Colorado College’s fifth annual Big Idea Competition held on Wednesday evening was full of creative and unconventional pitches. The Big Idea Competition welcomes student groups to pitch their ideas to a panel of judges in the hopes of winning seed money to launch innovative and entrepreneurial ventures. This year’s competition featured five teams of students competing for a grand total of $50,000.
The competition judges were asked to determine the winner with three criteria: feasibility of the idea, the team’s genuine confidence in their idea, and if the team could reasonably present their pitch.
The judges of the Big Idea Competition included five alumni and distinguished entrepreneurs, including Dr. Susan Smith Kuczmarski ’73, founder of Kuczmarski Innovation, and Richard Koo ’82, president of Davis Instruments, a company that focuses on manufacturing weather and vehicle monitoring devices.
Ultimately, it was Flyphone who took home the first prize, worth $30,000.
Flyphone is a startup dedicated to manufacturing drones equipped with smartphones that record footage of the weekend warrior from the perfect distance. The brain trust behind the startup consists of a five-person team consisting of all seniors: engineers John Sylvester and Matt Levitan, marketers Dan Keogh, Kiki Kauffman and Ben Tweedy and financier Teddy Corwin.
In second place, with a prize of $10,000, was Chica Chocolate, led by Cassidy Lam ’19 and CU Boulder student Elise Morgan. Chica Chocolate offers a subscription to chocolates infused with special Chinese herbs intended to ameliorate pain prompted by women’s menstrual cycles (conveniently delivered every month). Chica Chocolate, along with the student group TREEhouse, were the first ever female-led groups to reach the final round of the Big Idea Competition. TREEhouse was led by Kat Jacaruso, Erin Curk, and Cora Lubchenco.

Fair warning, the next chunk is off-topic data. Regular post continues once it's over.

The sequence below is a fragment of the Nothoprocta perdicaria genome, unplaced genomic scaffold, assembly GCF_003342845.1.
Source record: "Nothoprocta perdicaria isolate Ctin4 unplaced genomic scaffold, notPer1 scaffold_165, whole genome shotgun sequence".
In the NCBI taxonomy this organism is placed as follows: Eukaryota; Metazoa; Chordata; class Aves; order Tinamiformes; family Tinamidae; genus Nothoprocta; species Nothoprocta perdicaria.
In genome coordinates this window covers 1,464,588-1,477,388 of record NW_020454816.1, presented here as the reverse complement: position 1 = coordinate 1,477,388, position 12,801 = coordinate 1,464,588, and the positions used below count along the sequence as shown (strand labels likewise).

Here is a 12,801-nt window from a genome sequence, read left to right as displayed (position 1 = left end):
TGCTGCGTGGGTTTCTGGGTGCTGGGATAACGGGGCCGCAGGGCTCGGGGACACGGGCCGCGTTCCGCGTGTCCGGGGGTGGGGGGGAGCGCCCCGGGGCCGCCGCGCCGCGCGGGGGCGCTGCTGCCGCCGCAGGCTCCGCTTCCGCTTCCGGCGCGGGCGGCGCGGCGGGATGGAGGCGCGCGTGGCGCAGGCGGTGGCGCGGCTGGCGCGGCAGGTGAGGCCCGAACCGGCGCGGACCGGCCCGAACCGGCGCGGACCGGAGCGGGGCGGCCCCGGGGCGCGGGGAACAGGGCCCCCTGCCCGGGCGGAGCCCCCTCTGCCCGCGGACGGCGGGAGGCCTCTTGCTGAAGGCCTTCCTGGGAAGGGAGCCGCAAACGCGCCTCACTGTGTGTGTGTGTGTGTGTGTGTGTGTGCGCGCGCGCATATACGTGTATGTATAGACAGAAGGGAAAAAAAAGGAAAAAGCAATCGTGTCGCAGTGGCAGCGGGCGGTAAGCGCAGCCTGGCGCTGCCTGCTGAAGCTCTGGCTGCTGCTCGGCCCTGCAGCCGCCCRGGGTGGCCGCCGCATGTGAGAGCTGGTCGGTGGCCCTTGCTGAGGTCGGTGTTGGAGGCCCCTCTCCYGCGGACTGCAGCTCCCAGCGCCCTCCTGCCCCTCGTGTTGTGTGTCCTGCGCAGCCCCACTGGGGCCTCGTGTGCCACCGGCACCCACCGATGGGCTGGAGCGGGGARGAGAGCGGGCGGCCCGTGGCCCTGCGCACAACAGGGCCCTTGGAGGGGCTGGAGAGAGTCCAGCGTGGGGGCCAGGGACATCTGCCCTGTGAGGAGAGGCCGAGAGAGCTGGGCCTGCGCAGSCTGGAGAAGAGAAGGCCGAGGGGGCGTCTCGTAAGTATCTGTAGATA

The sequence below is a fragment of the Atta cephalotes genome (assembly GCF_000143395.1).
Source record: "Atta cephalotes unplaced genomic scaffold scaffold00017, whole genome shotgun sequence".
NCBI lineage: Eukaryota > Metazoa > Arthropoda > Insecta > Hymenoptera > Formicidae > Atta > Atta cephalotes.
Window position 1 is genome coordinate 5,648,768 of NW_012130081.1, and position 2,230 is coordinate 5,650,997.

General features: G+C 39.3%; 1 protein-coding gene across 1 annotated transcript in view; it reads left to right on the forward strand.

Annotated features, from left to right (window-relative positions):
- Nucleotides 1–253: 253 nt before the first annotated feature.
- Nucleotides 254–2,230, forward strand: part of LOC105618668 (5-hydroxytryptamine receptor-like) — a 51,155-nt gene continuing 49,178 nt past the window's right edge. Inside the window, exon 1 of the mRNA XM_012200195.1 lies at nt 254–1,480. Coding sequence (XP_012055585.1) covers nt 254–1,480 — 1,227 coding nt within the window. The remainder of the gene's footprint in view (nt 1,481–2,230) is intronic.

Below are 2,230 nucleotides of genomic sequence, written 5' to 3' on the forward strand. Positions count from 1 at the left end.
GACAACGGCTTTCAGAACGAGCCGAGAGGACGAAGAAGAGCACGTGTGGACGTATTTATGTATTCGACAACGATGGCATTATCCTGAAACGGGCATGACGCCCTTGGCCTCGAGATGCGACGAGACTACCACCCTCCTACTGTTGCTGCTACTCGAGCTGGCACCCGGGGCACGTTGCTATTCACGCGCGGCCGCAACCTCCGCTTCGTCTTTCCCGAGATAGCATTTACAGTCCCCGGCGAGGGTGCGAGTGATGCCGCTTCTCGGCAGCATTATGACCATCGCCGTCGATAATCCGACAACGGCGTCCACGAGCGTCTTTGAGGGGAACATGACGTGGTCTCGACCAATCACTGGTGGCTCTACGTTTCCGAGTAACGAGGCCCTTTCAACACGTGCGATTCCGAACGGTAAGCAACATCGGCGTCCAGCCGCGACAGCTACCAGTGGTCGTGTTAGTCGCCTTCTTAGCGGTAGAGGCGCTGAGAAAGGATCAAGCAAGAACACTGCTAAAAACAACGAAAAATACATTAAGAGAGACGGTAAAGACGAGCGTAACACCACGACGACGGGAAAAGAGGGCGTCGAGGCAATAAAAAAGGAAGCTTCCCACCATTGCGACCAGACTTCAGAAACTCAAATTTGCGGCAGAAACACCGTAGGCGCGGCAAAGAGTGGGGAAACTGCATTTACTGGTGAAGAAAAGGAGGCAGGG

In third place, which was also accompanied by a $10,000 prize, was Ogugu, an app created by juniors Harvey Kadyanji and John Roy Ballossini Dommett, and senior Niyanta Khatri that is billed as a “subscription-based accounting software” available on smartphones. With its Swahili language interface, it is geared towards informal “micro-businesses” in Sub-Saharan Africa, in which both Kadyanji and Dommett were raised.
Other pitches included a “smart sleep headband” that promised to improve the users deep sleep.
According to the judges, Flyphone exceeded the judges expectations with a pitch focused on how their device will be a perfect partner for the “adventure filmer” looking to bring home some “braggadocious” frames to their friends. They also trumpeted the distance at which the Flyphone films, which is more personal than the competition’s without getting in the way of the film subject or other obstacles that may present themselves (say, branches for a tree-skier).
The hardware for Flyphone consists of two components: a GPS-enabled bracelet, which allows the drone to follow the user’s movement, and the drone, which does the flying and the filming. The Flyphone’s easily detached propellers are also safely covered, ensuring that “drone-filming” doesn’t become “attack of the drones”.
“It feels incredible,” Kauffman said of the victory. “We’re super pumped to see what comes next!”
“This money will be used to keep FlyPhone alive through the summer,” said Tweedy, “by which point we plan to have a minimum viable product which we will use for beta testing and in order to secure seed funding.”
Flyphone’s ultimate seed funding goal is $1.5 million. Compared to the $127-billion-dollar drone market, 30 percent of which is devoted to aerial photography, $1.5 million dollars is a relatively small amount. Regardless, Flyphone’s funding goal will undoubtedly provide a challenge for the team. Their answer to that challenge is to have a minimum viable product (MVP) ready to launch by the end of this summer. The Flyphone team hopes an MVP will catch investors’ interest and inspire them to open up their checkbooks.
The fifth annual Big Idea Competition, hosted this year at the Richard F. Celeste Theatre, marked the last time Patrick Bultema will oversee the event. He will be relieved by Dez Menendez ’02, director of Innovation at CC.